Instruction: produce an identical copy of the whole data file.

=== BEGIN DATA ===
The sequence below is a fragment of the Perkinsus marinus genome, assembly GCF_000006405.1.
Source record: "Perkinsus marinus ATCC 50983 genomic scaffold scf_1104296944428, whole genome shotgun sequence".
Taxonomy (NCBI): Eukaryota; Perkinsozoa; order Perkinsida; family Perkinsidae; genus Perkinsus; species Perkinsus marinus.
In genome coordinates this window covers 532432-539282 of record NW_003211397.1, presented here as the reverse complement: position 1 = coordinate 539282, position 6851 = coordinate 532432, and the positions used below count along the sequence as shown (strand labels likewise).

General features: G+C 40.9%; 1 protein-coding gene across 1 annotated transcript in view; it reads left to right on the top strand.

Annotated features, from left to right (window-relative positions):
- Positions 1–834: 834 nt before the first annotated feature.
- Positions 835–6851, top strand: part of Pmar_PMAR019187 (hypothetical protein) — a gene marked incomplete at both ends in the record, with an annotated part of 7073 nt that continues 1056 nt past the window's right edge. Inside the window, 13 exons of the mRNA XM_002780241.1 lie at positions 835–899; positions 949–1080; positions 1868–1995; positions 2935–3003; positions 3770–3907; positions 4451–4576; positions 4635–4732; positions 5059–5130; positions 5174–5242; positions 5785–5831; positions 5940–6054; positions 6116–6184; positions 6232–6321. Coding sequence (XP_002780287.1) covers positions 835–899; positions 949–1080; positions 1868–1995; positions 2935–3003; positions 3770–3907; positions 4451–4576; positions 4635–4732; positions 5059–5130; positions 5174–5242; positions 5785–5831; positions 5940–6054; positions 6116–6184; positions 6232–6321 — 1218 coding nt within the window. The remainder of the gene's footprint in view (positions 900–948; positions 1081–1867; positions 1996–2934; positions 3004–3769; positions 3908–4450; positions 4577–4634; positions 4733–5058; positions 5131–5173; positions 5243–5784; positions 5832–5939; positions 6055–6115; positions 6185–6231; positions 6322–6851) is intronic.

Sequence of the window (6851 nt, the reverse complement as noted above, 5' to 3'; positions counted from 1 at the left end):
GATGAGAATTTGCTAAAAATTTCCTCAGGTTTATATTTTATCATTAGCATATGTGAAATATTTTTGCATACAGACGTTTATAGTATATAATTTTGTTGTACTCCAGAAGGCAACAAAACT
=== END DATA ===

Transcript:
The sequence below is a fragment of the Perkinsus marinus genome, assembly GCF_000006405.1.
Source record: "Perkinsus marinus ATCC 50983 genomic scaffold scf_1104296944428, whole genome shotgun sequence".
Taxonomy (NCBI): Eukaryota; Perkinsozoa; order Perkinsida; family Perkinsidae; genus Perkinsus; species Perkinsus marinus.
In genome coordinates this window covers 532432-539282 of record NW_003211397.1, presented here as the reverse complement: position 1 = coordinate 539282, position 6851 = coordinate 532432, and the positions used below count along the sequence as shown (strand labels likewise).

General features: G+C 40.9%; 1 protein-coding gene across 1 annotated transcript in view; it reads left to right on the top strand.

Annotated features, from left to right (window-relative positions):
- Positions 1–834: 834 nt before the first annotated feature.
- Positions 835–6851, top strand: part of Pmar_PMAR019187 (hypothetical protein) — a gene marked incomplete at both ends in the record, with an annotated part of 7073 nt that continues 1056 nt past the window's right edge. Inside the window, 13 exons of the mRNA XM_002780241.1 lie at positions 835–899; positions 949–1080; positions 1868–1995; positions 2935–3003; positions 3770–3907; positions 4451–4576; positions 4635–4732; positions 5059–5130; positions 5174–5242; positions 5785–5831; positions 5940–6054; positions 6116–6184; positions 6232–6321. Coding sequence (XP_002780287.1) covers positions 835–899; positions 949–1080; positions 1868–1995; positions 2935–3003; positions 3770–3907; positions 4451–4576; positions 4635–4732; positions 5059–5130; positions 5174–5242; positions 5785–5831; positions 5940–6054; positions 6116–6184; positions 6232–6321 — 1218 coding nt within the window. The remainder of the gene's footprint in view (positions 900–948; positions 1081–1867; positions 1996–2934; positions 3004–3769; positions 3908–4450; positions 4577–4634; positions 4733–5058; positions 5131–5173; positions 5243–5784; positions 5832–5939; positions 6055–6115; positions 6185–6231; positions 6322–6851) is intronic.

Sequence of the window (6851 nt, the reverse complement as noted above, 5' to 3'; positions counted from 1 at the left end):
GATGAGAATTTGCTAAAAATTTCCTCAGGTTTATATTTTATCATTAGCATATGTGAAATATTTTTGCATACAGACGTTTATAGTATATAATTTTGTTGTACTCCAGAAGGCAACAAAACT